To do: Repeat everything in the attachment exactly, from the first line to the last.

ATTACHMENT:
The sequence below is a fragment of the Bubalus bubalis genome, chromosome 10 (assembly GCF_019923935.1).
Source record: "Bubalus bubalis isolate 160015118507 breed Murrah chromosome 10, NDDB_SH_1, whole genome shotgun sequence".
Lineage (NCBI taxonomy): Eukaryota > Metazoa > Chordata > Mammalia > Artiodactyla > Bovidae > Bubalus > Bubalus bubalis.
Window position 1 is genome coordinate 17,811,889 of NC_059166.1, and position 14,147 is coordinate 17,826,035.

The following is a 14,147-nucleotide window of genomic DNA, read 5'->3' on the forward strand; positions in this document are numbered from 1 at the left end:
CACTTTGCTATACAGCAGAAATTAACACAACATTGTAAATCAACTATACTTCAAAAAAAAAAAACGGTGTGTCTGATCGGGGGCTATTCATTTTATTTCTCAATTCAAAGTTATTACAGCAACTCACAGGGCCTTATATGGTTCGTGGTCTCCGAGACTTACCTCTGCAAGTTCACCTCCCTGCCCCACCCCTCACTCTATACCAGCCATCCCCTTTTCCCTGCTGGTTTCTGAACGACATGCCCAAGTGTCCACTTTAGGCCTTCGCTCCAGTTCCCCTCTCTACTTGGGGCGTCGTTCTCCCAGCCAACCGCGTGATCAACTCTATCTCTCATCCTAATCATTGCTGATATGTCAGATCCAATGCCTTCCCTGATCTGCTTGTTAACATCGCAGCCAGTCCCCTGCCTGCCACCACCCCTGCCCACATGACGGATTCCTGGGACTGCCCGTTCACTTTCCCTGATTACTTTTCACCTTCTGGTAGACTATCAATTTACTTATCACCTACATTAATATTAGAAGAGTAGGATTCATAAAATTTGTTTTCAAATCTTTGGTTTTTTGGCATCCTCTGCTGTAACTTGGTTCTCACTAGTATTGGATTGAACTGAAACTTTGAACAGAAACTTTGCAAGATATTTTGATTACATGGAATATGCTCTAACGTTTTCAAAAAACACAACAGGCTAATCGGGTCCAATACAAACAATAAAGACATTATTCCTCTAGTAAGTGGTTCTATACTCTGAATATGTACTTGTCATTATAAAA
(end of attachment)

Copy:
The sequence below is a fragment of the Bubalus bubalis genome, chromosome 10 (assembly GCF_019923935.1).
Source record: "Bubalus bubalis isolate 160015118507 breed Murrah chromosome 10, NDDB_SH_1, whole genome shotgun sequence".
Lineage (NCBI taxonomy): Eukaryota > Metazoa > Chordata > Mammalia > Artiodactyla > Bovidae > Bubalus > Bubalus bubalis.
Window position 1 is genome coordinate 17,811,889 of NC_059166.1, and position 14,147 is coordinate 17,826,035.

The following is a 14,147-nucleotide window of genomic DNA, read 5'->3' on the forward strand; positions in this document are numbered from 1 at the left end:
CACTTTGCTATACAGCAGAAATTAACACAACATTGTAAATCAACTATACTTCAAAAAAAAAAAACGGTGTGTCTGATCGGGGGCTATTCATTTTATTTCTCAATTCAAAGTTATTACAGCAACTCACAGGGCCTTATATGGTTCGTGGTCTCCGAGACTTACCTCTGCAAGTTCACCTCCCTGCCCCACCCCTCACTCTATACCAGCCATCCCCTTTTCCCTGCTGGTTTCTGAACGACATGCCCAAGTGTCCACTTTAGGCCTTCGCTCCAGTTCCCCTCTCTACTTGGGGCGTCGTTCTCCCAGCCAACCGCGTGATCAACTCTATCTCTCATCCTAATCATTGCTGATATGTCAGATCCAATGCCTTCCCTGATCTGCTTGTTAACATCGCAGCCAGTCCCCTGCCTGCCACCACCCCTGCCCACATGACGGATTCCTGGGACTGCCCGTTCACTTTCCCTGATTACTTTTCACCTTCTGGTAGACTATCAATTTACTTATCACCTACATTAATATTAGAAGAGTAGGATTCATAAAATTTGTTTTCAAATCTTTGGTTTTTTGGCATCCTCTGCTGTAACTTGGTTCTCACTAGTATTGGATTGAACTGAAACTTTGAACAGAAACTTTGCAAGATATTTTGATTACATGGAATATGCTCTAACGTTTTCAAAAAACACAACAGGCTAATCGGGTCCAATACAAACAATAAAGACATTATTCCTCTAGTAAGTGGTTCTATACTCTGAATATGTACTTGTCATTATAAAA